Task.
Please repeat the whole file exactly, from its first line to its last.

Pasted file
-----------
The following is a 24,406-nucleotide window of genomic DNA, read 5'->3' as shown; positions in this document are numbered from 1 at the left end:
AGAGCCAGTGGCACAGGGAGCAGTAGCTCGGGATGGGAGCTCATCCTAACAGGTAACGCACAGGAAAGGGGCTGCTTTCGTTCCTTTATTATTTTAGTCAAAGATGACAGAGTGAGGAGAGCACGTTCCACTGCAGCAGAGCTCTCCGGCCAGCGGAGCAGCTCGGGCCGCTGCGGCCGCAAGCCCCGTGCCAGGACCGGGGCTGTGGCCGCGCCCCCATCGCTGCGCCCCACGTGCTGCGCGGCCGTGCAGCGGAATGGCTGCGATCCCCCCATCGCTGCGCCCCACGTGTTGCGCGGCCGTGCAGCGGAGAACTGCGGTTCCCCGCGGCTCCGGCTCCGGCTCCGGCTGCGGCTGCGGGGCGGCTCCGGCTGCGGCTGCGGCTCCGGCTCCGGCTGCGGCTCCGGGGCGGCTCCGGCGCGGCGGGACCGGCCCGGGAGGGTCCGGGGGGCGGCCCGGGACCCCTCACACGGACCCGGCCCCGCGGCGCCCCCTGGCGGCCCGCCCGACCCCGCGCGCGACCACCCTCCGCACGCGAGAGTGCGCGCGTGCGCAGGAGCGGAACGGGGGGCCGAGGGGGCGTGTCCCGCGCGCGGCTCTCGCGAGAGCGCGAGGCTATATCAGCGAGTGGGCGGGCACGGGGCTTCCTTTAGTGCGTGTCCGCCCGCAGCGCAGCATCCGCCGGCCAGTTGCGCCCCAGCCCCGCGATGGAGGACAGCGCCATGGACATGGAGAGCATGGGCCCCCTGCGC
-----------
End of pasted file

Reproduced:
The following is a 24,406-nucleotide window of genomic DNA, read 5'->3' as shown; positions in this document are numbered from 1 at the left end:
AGAGCCAGTGGCACAGGGAGCAGTAGCTCGGGATGGGAGCTCATCCTAACAGGTAACGCACAGGAAAGGGGCTGCTTTCGTTCCTTTATTATTTTAGTCAAAGATGACAGAGTGAGGAGAGCACGTTCCACTGCAGCAGAGCTCTCCGGCCAGCGGAGCAGCTCGGGCCGCTGCGGCCGCAAGCCCCGTGCCAGGACCGGGGCTGTGGCCGCGCCCCCATCGCTGCGCCCCACGTGCTGCGCGGCCGTGCAGCGGAATGGCTGCGATCCCCCCATCGCTGCGCCCCACGTGTTGCGCGGCCGTGCAGCGGAGAACTGCGGTTCCCCGCGGCTCCGGCTCCGGCTCCGGCTGCGGCTGCGGGGCGGCTCCGGCTGCGGCTGCGGCTCCGGCTCCGGCTGCGGCTCCGGGGCGGCTCCGGCGCGGCGGGACCGGCCCGGGAGGGTCCGGGGGGCGGCCCGGGACCCCTCACACGGACCCGGCCCCGCGGCGCCCCCTGGCGGCCCGCCCGACCCCGCGCGCGACCACCCTCCGCACGCGAGAGTGCGCGCGTGCGCAGGAGCGGAACGGGGGGCCGAGGGGGCGTGTCCCGCGCGCGGCTCTCGCGAGAGCGCGAGGCTATATCAGCGAGTGGGCGGGCACGGGGCTTCCTTTAGTGCGTGTCCGCCCGCAGCGCAGCATCCGCCGGCCAGTTGCGCCCCAGCCCCGCGATGGAGGACAGCGCCATGGACATGGAGAGCATGGGCCCCCTGCGC